Current Pedorthics September-October 2017 - Vol.49, Issue 5 - Page 26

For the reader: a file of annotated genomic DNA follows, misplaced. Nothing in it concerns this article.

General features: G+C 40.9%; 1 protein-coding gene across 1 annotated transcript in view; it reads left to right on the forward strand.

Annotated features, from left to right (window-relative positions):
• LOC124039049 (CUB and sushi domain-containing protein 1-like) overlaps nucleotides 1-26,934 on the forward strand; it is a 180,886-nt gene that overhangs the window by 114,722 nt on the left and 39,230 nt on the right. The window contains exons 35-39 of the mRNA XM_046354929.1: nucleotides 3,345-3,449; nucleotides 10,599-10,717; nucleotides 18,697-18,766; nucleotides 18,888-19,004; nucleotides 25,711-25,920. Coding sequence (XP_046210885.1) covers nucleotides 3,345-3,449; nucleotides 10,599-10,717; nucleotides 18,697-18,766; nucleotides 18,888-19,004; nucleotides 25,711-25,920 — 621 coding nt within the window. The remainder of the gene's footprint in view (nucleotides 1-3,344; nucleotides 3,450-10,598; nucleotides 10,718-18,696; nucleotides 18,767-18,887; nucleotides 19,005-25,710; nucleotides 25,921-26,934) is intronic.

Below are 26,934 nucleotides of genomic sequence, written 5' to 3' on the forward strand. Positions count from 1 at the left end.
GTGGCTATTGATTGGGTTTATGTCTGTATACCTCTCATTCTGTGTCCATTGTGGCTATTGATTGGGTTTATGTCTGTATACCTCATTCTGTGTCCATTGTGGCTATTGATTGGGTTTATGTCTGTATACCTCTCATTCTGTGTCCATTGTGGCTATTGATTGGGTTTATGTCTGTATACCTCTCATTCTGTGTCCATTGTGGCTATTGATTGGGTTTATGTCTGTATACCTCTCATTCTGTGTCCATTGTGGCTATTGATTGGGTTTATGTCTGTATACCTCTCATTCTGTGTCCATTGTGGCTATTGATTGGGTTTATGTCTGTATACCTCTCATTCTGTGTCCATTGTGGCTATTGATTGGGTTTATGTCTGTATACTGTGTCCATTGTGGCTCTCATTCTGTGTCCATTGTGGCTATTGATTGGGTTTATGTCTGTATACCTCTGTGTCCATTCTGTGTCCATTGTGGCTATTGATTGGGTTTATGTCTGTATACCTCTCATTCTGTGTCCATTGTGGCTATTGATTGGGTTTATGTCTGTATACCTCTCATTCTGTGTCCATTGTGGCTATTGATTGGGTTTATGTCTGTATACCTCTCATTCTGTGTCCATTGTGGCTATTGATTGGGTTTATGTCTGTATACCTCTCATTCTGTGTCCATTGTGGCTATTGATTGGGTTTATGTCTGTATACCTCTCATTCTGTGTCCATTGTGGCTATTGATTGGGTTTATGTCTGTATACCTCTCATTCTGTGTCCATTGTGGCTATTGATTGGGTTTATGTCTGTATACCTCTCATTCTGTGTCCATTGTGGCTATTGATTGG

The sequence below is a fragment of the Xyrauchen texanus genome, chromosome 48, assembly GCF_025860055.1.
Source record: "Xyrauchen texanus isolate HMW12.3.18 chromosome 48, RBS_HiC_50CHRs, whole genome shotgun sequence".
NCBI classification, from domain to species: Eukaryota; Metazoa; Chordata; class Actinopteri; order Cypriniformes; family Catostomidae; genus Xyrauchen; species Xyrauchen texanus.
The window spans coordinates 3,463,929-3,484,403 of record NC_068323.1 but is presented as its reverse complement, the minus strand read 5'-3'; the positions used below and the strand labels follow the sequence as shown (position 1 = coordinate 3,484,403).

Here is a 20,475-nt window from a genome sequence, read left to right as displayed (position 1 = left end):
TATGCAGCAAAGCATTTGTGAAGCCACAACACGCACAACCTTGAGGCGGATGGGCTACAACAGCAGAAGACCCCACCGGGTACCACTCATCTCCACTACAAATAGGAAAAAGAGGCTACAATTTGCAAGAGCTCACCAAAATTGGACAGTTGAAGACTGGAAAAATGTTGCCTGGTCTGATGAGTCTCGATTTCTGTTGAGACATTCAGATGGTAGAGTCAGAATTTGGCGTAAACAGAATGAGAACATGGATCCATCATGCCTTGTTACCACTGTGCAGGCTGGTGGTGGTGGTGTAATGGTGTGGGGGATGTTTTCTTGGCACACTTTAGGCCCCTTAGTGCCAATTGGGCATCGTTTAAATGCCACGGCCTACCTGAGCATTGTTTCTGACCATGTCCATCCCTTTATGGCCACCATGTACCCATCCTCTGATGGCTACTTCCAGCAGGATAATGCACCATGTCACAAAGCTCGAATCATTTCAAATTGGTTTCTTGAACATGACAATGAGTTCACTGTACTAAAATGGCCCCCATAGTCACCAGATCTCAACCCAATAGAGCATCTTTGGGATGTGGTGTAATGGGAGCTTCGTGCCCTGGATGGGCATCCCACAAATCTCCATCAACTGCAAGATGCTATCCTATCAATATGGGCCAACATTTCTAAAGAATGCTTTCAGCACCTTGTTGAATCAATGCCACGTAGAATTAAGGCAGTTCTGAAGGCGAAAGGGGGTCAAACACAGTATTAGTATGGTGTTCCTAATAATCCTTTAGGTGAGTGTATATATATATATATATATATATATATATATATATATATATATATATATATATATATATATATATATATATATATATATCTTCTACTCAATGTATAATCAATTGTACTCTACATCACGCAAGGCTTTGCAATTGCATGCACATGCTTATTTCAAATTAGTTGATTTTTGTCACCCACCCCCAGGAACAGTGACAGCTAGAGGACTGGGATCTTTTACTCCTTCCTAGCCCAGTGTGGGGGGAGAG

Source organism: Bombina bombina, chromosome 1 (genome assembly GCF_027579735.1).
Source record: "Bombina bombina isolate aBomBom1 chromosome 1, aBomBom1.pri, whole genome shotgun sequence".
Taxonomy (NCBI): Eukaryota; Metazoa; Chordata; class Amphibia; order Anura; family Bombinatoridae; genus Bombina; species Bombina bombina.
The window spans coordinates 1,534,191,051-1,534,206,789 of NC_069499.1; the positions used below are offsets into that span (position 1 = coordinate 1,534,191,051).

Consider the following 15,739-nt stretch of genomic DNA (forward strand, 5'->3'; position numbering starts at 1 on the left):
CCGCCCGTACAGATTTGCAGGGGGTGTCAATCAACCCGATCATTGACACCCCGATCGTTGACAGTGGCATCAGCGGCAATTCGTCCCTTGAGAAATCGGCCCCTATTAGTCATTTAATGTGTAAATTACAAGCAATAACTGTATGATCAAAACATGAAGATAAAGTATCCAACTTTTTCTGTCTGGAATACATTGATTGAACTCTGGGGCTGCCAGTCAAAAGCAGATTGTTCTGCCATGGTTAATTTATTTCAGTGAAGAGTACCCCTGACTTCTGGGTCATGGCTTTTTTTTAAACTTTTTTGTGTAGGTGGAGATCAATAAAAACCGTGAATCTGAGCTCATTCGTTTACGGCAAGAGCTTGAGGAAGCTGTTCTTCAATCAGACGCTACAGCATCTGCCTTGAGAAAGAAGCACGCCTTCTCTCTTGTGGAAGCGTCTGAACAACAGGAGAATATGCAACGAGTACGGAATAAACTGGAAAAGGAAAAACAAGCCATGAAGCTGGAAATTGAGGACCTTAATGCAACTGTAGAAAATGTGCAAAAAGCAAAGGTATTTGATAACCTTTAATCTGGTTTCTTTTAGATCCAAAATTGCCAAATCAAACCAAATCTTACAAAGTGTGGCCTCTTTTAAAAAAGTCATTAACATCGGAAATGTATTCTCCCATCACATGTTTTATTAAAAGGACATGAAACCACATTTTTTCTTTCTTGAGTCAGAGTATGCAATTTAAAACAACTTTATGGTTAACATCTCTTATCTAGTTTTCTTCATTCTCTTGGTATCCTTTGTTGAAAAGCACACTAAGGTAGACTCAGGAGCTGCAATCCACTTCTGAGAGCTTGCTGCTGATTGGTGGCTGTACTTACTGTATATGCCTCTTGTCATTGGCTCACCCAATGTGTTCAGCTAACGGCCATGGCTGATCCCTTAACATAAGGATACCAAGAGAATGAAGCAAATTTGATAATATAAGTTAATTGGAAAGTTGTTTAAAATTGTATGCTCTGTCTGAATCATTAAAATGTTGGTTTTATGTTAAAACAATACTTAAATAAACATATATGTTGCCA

STANDING ON THE JOB These jobs often take a physical toll, especially on the legs and feet, but legs aren’t supposed to hurt, even at the end of a long workday. One reason for discomfort in the lower extremities is poor circulation. Let’s review what that means. The major parts of the cardiovascular system are the heart, arteries and veins. The heart pumps blood to the arteries, which take the oxygenated blood to all parts of the body. Healthy veins carry deoxygenated blood back up to the heart, the “muscle pumps” in our feet and calves helping the blood to travel against gravity. If you are standing on your feet all day, your circulatory system isn’t working as efficiently as it should. And if you have venous (vein) issues, the problem can be exacerbated. In leg veins, there are valves that open to allow the blood to flow one way: up. If the valves in the veins become damaged, some "If the valves in the veins become damaged, some blood will flow back into the legs or feet and “pool” there resulting in a feeling of heaviness, leg pain, varicose veins, or other symptoms." 24 Pedorthic Footcare Association www.pedorthics.org blood will flow back into the legs or feet and “pool” there resulting in a feeling of heaviness, leg pain, varicose veins, or other symptoms. This is sometimes referred to as venous reflux. RECOGNIZING THE SYMPTOMS Karen Bragdon, 53, is a Physical Therapist and Orthopedic Certified Specialist at York Hospital in Wells, Maine. Her tasks vary depending on her caseload, but on average she’s on her feet 80% of the day. At first Bragdon noticed “very unsightly bulging veins” in her legs, behind the knees and at the ankles. But there were other symptoms showing up that she did not realize were warning signs of venous disease. By the end of the workday her feet and legs would be extremely tired and, many times, swollen. She also began having leg cramps at night. A runner, she NORMAL VEIN VARICOSE VEIN